November 2, 2012

Sokol had a powerful impact on its members, and those who migrated to other lands in search of a better life took the idea with them. The first Sokol unit in the United States was established in 1865 in St. Louis, Missouri, just three years after the initial founding in Prague.

A hallmark of the Sokol movement has been the organization of periodic mass gatherings called slets, from the Czech sletnout, meaning to fly together. In the first slet in 1882 in Prague 700 men performed group exercises that were a cross between gymnastic floor exercises and dance movements. The greatest slet was in 1938, held in Prague’s Strahov Stadium, the largest in the world. With Hitler threatening to break up Czechoslovakia (see History), this slet was seen as an expression of national pride. The participants—men and women from the Czech lands, Slovakia, and numerous other nations including the United States—numbered 350,000, and more than two million spectators came to watch. The floor exercises brought 30,000 Sokols, both men and women, to the floor of the stadium all at once, moving in unison.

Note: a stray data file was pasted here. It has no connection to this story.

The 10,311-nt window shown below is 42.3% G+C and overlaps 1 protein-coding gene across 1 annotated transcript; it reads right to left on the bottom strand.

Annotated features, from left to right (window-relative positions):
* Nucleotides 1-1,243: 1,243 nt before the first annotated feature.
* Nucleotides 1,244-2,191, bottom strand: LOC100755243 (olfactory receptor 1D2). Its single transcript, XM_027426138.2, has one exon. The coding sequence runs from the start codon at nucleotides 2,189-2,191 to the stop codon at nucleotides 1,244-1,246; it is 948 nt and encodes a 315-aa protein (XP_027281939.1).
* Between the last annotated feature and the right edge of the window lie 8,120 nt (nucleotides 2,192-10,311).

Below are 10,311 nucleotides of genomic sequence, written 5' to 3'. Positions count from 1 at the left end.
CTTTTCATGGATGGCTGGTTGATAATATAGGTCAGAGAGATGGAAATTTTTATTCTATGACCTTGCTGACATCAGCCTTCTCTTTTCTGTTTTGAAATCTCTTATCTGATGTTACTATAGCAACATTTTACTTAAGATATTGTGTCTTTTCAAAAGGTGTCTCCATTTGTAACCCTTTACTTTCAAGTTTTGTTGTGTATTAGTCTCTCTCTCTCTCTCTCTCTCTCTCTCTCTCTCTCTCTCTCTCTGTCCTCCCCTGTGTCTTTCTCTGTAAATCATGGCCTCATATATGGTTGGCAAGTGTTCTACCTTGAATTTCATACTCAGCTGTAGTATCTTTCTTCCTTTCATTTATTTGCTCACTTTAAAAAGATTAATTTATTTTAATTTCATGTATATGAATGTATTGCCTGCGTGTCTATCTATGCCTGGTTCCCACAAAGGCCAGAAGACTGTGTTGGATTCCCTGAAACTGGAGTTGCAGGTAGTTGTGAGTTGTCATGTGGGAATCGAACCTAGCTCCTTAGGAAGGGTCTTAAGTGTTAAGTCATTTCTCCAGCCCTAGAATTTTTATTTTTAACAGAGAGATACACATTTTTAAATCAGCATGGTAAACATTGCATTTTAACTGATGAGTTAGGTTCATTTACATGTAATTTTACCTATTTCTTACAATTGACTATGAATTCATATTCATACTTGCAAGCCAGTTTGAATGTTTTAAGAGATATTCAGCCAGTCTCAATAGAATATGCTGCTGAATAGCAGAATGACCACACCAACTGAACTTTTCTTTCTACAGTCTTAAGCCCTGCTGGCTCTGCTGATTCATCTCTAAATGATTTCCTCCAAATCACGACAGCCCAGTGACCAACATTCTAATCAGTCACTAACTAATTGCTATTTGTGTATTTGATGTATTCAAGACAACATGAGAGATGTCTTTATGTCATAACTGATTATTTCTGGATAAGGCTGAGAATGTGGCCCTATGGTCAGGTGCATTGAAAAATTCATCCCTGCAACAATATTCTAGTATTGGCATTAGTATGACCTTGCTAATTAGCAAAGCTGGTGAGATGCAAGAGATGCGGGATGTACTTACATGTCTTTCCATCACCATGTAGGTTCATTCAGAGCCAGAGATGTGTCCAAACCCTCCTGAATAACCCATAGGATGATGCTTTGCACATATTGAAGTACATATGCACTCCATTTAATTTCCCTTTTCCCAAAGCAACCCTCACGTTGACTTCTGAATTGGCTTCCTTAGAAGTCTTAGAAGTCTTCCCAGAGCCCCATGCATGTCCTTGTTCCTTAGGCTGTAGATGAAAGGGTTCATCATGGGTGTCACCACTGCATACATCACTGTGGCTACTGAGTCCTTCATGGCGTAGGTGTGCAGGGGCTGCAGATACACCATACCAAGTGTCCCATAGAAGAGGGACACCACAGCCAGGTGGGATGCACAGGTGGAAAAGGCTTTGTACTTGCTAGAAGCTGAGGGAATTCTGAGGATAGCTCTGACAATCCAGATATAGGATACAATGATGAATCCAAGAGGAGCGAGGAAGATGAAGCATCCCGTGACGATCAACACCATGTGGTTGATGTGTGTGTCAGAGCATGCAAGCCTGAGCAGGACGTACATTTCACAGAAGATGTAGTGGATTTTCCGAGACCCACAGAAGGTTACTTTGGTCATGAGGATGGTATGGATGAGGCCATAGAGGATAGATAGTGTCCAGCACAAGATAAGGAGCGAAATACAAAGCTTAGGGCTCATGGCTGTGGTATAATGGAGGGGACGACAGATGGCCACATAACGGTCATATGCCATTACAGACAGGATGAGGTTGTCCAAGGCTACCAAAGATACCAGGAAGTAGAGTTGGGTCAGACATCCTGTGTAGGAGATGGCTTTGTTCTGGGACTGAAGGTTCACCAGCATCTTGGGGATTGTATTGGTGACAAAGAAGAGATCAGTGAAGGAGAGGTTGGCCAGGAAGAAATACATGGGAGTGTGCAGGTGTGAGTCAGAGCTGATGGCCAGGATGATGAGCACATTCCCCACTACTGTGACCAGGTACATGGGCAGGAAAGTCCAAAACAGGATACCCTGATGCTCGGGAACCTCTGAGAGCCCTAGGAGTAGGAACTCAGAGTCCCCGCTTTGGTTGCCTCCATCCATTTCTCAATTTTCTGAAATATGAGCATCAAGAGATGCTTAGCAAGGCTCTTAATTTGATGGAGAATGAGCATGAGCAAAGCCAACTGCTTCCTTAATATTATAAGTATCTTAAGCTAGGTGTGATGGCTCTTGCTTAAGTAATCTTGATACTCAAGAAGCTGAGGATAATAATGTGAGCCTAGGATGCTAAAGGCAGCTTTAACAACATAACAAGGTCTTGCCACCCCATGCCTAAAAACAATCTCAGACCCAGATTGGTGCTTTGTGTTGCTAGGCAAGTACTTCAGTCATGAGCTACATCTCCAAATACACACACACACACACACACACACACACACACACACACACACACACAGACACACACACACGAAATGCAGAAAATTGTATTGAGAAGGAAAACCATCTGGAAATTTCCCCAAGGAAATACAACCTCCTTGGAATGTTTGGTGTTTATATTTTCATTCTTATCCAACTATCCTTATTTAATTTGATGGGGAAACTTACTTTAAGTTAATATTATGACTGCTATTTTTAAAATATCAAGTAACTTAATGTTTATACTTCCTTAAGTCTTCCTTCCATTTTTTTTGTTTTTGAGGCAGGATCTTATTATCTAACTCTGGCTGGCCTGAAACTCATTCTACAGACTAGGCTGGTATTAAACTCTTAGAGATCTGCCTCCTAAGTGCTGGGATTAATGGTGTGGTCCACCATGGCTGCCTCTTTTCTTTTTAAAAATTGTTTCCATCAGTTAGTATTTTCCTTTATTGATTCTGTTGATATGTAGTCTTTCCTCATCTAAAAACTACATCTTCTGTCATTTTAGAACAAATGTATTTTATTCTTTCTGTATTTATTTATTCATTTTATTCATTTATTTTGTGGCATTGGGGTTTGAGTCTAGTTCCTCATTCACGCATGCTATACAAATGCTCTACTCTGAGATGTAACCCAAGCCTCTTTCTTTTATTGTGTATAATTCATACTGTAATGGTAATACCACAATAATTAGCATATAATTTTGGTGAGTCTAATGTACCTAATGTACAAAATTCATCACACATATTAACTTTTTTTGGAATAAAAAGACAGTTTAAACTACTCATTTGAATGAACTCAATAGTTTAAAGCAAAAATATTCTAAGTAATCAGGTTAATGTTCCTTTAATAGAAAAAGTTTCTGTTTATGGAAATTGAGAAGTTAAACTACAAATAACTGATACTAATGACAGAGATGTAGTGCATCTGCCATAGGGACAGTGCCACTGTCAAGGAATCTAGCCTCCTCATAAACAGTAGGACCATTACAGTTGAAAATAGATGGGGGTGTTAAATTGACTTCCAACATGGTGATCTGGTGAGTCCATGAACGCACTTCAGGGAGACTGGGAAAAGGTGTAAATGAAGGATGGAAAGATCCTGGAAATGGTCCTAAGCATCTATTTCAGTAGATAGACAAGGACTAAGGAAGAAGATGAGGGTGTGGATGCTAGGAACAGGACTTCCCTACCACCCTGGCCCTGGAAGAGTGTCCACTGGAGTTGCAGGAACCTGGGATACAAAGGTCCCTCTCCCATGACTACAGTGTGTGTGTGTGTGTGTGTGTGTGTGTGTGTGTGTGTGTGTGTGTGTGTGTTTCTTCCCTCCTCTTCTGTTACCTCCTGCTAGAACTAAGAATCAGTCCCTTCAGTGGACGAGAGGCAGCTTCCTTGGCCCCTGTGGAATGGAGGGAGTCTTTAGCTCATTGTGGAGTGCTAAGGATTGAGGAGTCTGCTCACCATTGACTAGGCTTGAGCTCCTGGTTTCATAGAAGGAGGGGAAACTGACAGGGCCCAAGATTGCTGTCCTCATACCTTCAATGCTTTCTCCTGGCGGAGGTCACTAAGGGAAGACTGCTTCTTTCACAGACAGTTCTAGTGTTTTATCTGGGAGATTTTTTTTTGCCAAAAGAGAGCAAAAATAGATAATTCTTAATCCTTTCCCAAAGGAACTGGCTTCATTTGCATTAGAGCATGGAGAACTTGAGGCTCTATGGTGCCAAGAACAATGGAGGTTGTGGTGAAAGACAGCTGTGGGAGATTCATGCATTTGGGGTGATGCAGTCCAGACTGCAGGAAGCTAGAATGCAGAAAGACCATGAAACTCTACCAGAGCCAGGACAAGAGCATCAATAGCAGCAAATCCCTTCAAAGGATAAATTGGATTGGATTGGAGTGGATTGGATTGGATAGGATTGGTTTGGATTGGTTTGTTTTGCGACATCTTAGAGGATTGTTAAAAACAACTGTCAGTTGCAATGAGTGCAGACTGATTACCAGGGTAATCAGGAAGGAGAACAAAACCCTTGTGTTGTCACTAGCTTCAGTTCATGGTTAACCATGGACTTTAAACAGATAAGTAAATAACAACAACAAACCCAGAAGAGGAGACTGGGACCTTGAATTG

Slet 1938

The picture you see here of the 1938 slet is from my mother’s photo album; I don’t know whether she was a participant or a spectator.

The Communist regime disbanded Sokol because of its deeply felt association with Czechoslovakia’s democratic past, replacing it with a new gymnastics organization that similarly put on mass performances called Spartakiads. These grew even larger, with 750,000 gymnasts taking part in 1960. After Communism fell in 1989, Sokol was organized anew.

There are numerous Sokol units and organizations in the United States, including American Sokol as well as many regional ones. In addition to gymnastics, they support dance and other expressions of Czech and Slovak culture. Some of the units are either Czech or Slovak; others are mixed. The unit with the oldest continuously functioning Sokol building (the CSPS Sokol Hall) is Czech & Slovak Sokol of Minnesota, celebrating its 125th anniversary in 2012.

For a convenient summary of Sokol history go to:

For a history of the slets since 1882 go to:

The web site of Czech & Slovak Sokol Minnesota is rich in information and has many useful links:

You can see a video of nearly 2,000 seniors performing at the slet of 2006; some of them  would have remembered the slet of 1938: